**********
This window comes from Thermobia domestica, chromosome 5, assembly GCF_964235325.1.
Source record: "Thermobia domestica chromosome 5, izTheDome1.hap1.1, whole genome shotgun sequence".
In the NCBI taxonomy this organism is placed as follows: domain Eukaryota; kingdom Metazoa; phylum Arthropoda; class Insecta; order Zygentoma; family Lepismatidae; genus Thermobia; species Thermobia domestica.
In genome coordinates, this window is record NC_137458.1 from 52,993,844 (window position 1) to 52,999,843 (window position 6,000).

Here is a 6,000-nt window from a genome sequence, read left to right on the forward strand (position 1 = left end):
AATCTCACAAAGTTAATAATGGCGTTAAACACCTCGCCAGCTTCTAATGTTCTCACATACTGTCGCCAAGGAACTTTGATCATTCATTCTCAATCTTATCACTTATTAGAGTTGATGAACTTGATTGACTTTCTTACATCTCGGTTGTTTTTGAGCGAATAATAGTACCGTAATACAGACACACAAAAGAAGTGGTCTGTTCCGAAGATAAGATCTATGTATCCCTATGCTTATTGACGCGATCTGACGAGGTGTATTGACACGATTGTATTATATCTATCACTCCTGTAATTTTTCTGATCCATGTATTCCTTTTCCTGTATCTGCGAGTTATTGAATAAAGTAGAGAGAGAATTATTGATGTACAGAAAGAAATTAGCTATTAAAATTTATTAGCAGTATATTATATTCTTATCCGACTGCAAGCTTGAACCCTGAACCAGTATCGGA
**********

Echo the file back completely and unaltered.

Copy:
This window comes from Thermobia domestica, chromosome 5, assembly GCF_964235325.1.
Source record: "Thermobia domestica chromosome 5, izTheDome1.hap1.1, whole genome shotgun sequence".
In the NCBI taxonomy this organism is placed as follows: domain Eukaryota; kingdom Metazoa; phylum Arthropoda; class Insecta; order Zygentoma; family Lepismatidae; genus Thermobia; species Thermobia domestica.
In genome coordinates, this window is record NC_137458.1 from 52,993,844 (window position 1) to 52,999,843 (window position 6,000).

Here is a 6,000-nt window from a genome sequence, read left to right on the forward strand (position 1 = left end):
AATCTCACAAAGTTAATAATGGCGTTAAACACCTCGCCAGCTTCTAATGTTCTCACATACTGTCGCCAAGGAACTTTGATCATTCATTCTCAATCTTATCACTTATTAGAGTTGATGAACTTGATTGACTTTCTTACATCTCGGTTGTTTTTGAGCGAATAATAGTACCGTAATACAGACACACAAAAGAAGTGGTCTGTTCCGAAGATAAGATCTATGTATCCCTATGCTTATTGACGCGATCTGACGAGGTGTATTGACACGATTGTATTATATCTATCACTCCTGTAATTTTTCTGATCCATGTATTCCTTTTCCTGTATCTGCGAGTTATTGAATAAAGTAGAGAGAGAATTATTGATGTACAGAAAGAAATTAGCTATTAAAATTTATTAGCAGTATATTATATTCTTATCCGACTGCAAGCTTGAACCCTGAACCAGTATCGGA